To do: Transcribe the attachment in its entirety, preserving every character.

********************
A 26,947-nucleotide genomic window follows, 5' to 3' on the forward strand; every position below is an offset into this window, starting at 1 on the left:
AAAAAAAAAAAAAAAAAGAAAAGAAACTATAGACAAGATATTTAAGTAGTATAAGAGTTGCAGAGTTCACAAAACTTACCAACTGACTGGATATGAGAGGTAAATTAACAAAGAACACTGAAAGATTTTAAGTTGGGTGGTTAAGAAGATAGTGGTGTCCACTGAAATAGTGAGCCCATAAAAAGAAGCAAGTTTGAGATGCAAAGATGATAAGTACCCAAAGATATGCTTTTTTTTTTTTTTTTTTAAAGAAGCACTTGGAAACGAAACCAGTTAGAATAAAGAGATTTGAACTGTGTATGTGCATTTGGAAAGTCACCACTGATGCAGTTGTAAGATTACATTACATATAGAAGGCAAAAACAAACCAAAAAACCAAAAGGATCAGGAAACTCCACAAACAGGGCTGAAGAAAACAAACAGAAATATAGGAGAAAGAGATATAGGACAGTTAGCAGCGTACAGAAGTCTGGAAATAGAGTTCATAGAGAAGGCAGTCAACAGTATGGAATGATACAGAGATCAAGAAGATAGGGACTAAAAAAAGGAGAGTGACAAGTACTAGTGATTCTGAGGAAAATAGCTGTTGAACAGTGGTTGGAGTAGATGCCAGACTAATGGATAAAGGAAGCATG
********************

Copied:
A 26,947-nucleotide genomic window follows, 5' to 3' on the forward strand; every position below is an offset into this window, starting at 1 on the left:
AAAAAAAAAAAAAAAAAGAAAAGAAACTATAGACAAGATATTTAAGTAGTATAAGAGTTGCAGAGTTCACAAAACTTACCAACTGACTGGATATGAGAGGTAAATTAACAAAGAACACTGAAAGATTTTAAGTTGGGTGGTTAAGAAGATAGTGGTGTCCACTGAAATAGTGAGCCCATAAAAAGAAGCAAGTTTGAGATGCAAAGATGATAAGTACCCAAAGATATGCTTTTTTTTTTTTTTTTTTAAAGAAGCACTTGGAAACGAAACCAGTTAGAATAAAGAGATTTGAACTGTGTATGTGCATTTGGAAAGTCACCACTGATGCAGTTGTAAGATTACATTACATATAGAAGGCAAAAACAAACCAAAAAACCAAAAGGATCAGGAAACTCCACAAACAGGGCTGAAGAAAACAAACAGAAATATAGGAGAAAGAGATATAGGACAGTTAGCAGCGTACAGAAGTCTGGAAATAGAGTTCATAGAGAAGGCAGTCAACAGTATGGAATGATACAGAGATCAAGAAGATAGGGACTAAAAAAAGGAGAGTGACAAGTACTAGTGATTCTGAGGAAAATAGCTGTTGAACAGTGGTTGGAGTAGATGCCAGACTAATGGATAAAGGAAGCATG